Judge Dismisses Lawsuit Against Hillary Clinton by Benghazi Families
A federal judge threw out a lawsuit against Hillary Clinton by the parents of two Americans killed in the U.S. diplomatic compound in Benghazi, Libya, ruling the former secretary of state didn't defame them when disputing allegations that she had lied.
File photo of Hillary Rodham Clinton. (Image Reuters)
Washington: A federal judge threw out a lawsuit against Hillary Clinton by the parents of two Americans killed in the U.S. diplomatic compound in Benghazi, Libya, ruling the former secretary of state didn't defame them when disputing allegations that she had lied.
The lawsuit also alleged the former Democratic presidential candidate's use of a private email server caused the death of their sons, Sean Smith and Tyrone Woods, because it exposed terrorists to sensitive information. They claimed Clinton lied when she allegedly told them it was a YouTube video that prompted the consulate attack.
"The untimely death of plaintiffs' sons is tragic, and the Court does not mean to minimize the unspeakable loss that plaintiffs have suffered in any way," U.S. District Judge Amy Berman Jackson in Washington wrote in a 29-page opinion released Friday. But Berman said legal standards required the case to be dismissed.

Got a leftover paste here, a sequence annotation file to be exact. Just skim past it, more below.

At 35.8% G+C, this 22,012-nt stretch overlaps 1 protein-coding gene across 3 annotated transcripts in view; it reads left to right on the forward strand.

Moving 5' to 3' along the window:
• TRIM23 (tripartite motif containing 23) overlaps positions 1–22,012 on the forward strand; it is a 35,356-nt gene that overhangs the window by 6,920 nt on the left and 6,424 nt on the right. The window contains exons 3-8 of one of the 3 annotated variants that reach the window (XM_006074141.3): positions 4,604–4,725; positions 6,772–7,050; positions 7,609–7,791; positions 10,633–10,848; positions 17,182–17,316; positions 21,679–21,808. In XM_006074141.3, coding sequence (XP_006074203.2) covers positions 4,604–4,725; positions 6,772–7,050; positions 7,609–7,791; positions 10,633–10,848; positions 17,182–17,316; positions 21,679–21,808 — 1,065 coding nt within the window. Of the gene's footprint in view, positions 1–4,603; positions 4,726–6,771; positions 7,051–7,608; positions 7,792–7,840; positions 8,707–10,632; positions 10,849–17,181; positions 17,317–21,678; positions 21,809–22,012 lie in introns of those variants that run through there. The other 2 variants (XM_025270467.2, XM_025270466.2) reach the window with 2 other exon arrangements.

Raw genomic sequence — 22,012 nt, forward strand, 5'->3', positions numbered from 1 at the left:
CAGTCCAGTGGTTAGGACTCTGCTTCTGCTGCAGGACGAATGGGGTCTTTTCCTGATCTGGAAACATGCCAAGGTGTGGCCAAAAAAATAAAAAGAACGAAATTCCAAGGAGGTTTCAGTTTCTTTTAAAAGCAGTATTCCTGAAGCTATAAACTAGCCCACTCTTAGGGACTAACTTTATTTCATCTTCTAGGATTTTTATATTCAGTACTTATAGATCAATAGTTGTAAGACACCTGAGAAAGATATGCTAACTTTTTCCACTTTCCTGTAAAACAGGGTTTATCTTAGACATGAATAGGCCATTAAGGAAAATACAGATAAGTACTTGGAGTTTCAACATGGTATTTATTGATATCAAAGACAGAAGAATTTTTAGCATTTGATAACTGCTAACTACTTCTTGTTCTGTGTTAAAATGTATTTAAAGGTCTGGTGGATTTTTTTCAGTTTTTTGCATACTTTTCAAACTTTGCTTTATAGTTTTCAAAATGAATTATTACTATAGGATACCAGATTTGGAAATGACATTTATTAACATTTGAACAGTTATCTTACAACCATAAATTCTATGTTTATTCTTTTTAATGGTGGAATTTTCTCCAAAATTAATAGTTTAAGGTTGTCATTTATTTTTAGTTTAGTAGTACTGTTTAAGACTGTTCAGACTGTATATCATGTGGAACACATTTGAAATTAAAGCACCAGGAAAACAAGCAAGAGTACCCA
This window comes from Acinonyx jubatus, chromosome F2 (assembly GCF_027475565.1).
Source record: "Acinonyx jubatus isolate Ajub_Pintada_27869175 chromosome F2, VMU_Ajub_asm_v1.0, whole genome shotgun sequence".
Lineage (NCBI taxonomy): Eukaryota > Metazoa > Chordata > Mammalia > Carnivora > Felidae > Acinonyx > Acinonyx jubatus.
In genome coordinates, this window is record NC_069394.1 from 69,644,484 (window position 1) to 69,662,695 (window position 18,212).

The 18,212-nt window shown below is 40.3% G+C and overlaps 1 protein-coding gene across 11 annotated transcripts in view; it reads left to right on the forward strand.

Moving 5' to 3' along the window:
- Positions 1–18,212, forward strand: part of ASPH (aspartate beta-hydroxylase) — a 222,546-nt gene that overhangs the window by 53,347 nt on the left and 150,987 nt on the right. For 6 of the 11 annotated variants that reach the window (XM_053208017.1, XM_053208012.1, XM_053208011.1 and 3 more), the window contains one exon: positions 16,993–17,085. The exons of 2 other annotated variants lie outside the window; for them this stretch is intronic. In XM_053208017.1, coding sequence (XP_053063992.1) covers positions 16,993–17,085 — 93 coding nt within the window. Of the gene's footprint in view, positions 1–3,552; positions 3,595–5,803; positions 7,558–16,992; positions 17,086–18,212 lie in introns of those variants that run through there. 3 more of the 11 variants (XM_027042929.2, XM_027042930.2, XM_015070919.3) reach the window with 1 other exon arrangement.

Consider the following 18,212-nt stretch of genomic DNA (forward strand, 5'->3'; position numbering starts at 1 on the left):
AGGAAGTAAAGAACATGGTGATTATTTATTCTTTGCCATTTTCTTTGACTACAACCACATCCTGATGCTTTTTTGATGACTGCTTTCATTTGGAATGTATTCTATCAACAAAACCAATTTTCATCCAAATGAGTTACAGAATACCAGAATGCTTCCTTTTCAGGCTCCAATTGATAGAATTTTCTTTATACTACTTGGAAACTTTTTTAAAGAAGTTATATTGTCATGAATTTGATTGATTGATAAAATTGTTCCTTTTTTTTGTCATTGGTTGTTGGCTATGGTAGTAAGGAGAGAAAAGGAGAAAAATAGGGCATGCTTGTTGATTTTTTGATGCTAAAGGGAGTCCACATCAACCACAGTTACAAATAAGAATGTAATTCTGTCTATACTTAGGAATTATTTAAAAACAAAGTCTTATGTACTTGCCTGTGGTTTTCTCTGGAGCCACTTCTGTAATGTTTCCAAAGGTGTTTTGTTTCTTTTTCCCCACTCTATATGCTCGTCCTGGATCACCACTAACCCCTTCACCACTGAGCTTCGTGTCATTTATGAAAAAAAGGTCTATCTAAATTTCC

Berman ruled the parents didn't sufficiently challenge that Clinton wasn't acting in her official capacity when she used the private server, and that the families didn't put forward appropriate claims that Clinton defamed them or put them in a false light.
One of the parents, Patricia Smith, gave an emotional speech during the 2016 Republican National Convention against Clinton. Her son and Woods were killed in the September 2012 attack, along with CIA operative Glen Doherty and the U.S. ambassador to Libya, Christopher Stevens.
Clinton's homebrew server bedeviled her campaign before it officially began, when The Associated Press first discovered its use. Emails later released under the Freedom of Information Act showed some contained classified information, although they were not marked as such at the time.
The lawsuit's dismissal was first reported by Politico.
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